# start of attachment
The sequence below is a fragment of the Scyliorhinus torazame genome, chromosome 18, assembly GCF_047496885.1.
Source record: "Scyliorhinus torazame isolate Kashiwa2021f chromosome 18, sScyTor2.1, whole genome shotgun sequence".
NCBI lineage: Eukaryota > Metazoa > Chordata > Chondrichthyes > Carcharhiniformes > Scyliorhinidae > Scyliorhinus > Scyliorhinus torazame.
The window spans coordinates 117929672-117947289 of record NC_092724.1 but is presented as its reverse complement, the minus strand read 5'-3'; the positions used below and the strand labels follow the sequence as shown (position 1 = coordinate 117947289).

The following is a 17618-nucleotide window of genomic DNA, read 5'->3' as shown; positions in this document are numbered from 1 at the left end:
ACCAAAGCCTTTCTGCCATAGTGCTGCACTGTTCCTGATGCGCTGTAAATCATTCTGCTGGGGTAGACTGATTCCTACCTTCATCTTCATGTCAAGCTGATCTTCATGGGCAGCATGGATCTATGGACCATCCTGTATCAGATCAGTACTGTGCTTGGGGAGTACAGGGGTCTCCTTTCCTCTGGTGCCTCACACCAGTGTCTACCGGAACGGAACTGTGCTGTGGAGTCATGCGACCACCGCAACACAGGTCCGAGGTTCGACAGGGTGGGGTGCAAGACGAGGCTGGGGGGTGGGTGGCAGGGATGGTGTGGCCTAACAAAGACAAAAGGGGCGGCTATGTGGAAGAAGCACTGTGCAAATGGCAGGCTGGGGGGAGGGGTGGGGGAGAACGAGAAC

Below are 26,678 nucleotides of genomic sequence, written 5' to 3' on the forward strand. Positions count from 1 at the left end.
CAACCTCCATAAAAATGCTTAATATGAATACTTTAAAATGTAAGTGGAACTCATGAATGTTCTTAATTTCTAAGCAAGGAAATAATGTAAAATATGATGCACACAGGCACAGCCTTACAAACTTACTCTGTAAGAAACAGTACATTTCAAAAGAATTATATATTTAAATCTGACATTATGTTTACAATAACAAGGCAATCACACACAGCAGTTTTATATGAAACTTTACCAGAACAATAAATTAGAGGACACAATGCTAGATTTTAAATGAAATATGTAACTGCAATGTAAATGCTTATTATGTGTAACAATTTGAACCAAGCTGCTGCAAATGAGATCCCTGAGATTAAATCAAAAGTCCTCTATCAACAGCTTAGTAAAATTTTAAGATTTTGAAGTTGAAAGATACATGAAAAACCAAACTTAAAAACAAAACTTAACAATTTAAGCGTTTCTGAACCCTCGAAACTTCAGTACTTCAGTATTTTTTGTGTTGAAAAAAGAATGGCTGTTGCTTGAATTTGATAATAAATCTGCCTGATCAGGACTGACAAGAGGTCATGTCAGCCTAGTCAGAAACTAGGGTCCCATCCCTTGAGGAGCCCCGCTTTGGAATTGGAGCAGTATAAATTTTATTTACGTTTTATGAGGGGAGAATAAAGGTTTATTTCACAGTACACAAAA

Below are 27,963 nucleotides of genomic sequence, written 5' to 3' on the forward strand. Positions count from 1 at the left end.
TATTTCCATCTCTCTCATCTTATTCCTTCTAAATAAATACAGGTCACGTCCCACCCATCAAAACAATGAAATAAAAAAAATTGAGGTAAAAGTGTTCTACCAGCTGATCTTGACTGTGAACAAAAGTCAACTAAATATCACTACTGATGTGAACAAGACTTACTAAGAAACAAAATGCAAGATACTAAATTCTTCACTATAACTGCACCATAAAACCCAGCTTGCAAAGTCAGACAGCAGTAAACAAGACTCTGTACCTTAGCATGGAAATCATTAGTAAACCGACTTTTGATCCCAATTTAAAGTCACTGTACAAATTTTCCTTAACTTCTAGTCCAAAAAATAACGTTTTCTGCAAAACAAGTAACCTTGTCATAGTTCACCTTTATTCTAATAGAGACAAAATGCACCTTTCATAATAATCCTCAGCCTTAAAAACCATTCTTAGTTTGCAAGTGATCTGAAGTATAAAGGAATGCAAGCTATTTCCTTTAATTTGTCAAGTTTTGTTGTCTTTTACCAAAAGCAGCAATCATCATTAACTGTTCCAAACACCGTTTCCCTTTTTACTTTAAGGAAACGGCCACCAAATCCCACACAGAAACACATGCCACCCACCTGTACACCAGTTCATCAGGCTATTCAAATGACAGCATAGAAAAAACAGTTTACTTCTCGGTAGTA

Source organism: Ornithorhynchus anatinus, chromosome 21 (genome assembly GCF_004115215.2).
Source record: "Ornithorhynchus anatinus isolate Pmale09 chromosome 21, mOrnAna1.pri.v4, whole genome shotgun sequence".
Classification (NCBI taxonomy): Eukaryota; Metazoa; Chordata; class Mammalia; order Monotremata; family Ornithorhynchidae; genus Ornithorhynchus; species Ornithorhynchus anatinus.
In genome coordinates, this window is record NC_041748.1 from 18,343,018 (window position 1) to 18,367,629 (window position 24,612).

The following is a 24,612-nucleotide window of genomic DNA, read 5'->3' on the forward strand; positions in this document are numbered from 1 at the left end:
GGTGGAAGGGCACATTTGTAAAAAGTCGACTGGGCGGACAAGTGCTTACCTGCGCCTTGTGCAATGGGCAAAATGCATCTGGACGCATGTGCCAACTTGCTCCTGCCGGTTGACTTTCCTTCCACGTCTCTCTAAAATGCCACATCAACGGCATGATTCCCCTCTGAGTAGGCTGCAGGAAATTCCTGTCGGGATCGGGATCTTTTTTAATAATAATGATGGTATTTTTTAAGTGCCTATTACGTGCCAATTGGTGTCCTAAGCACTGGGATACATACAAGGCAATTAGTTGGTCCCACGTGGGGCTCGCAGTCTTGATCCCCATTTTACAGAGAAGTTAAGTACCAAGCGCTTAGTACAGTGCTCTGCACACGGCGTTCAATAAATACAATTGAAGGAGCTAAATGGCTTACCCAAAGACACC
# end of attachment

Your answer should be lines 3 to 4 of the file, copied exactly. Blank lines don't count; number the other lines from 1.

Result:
NCBI lineage: Eukaryota > Metazoa > Chordata > Chondrichthyes > Carcharhiniformes > Scyliorhinidae > Scyliorhinus > Scyliorhinus torazame.
The window spans coordinates 117929672-117947289 of record NC_092724.1 but is presented as its reverse complement, the minus strand read 5'-3'; the positions used below and the strand labels follow the sequence as shown (position 1 = coordinate 117947289).